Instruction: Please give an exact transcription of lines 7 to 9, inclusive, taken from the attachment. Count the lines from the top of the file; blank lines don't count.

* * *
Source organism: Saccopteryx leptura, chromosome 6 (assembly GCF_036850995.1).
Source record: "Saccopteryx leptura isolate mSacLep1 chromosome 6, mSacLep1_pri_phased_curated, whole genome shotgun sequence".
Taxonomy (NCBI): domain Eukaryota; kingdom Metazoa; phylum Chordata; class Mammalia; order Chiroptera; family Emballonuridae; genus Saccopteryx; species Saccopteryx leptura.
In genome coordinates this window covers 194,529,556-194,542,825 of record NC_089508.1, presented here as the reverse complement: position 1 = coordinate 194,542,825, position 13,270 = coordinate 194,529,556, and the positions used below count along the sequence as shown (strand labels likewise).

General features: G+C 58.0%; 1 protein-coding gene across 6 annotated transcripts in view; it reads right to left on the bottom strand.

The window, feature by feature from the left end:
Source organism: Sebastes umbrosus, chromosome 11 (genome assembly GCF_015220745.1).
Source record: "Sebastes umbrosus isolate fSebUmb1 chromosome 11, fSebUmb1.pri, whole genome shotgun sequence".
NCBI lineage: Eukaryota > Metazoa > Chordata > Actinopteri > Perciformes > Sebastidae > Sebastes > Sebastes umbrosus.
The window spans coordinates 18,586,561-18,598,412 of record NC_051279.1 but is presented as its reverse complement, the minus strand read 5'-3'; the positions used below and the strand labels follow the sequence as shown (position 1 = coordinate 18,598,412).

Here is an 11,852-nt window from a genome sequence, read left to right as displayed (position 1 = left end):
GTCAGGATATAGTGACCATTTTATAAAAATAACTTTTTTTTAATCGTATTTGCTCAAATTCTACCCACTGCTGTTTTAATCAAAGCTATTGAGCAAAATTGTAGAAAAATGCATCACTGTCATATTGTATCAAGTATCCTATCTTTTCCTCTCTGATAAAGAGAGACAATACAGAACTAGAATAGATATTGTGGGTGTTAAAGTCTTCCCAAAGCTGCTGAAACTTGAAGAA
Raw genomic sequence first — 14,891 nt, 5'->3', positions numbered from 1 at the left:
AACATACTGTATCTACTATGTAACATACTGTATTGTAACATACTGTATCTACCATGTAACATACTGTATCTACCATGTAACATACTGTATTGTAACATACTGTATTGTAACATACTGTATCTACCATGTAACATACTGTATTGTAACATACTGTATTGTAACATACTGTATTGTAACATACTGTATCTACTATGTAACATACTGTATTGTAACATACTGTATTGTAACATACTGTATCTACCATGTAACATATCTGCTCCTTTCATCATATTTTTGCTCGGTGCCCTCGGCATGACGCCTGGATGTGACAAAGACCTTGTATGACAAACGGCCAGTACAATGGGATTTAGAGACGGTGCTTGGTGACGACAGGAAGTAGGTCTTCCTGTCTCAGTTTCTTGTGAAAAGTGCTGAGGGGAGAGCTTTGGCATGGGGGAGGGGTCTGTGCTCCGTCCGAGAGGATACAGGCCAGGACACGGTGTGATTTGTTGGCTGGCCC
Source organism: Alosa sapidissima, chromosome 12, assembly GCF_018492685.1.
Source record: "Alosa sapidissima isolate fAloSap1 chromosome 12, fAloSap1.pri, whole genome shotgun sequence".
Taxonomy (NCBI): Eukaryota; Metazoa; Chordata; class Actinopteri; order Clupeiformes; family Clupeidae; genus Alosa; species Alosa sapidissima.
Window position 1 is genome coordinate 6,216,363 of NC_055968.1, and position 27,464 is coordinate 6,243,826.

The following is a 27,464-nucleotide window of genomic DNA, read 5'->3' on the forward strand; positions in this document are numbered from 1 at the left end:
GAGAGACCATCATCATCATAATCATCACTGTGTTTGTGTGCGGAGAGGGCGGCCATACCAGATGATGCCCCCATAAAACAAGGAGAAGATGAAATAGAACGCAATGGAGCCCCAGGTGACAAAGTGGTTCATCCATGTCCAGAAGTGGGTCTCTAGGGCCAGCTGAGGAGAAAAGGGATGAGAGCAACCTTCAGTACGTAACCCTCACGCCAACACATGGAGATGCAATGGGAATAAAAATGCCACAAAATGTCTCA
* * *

Source organism: Sebastes umbrosus, chromosome 11 (genome assembly GCF_015220745.1).
Source record: "Sebastes umbrosus isolate fSebUmb1 chromosome 11, fSebUmb1.pri, whole genome shotgun sequence".
NCBI lineage: Eukaryota > Metazoa > Chordata > Actinopteri > Perciformes > Sebastidae > Sebastes > Sebastes umbrosus.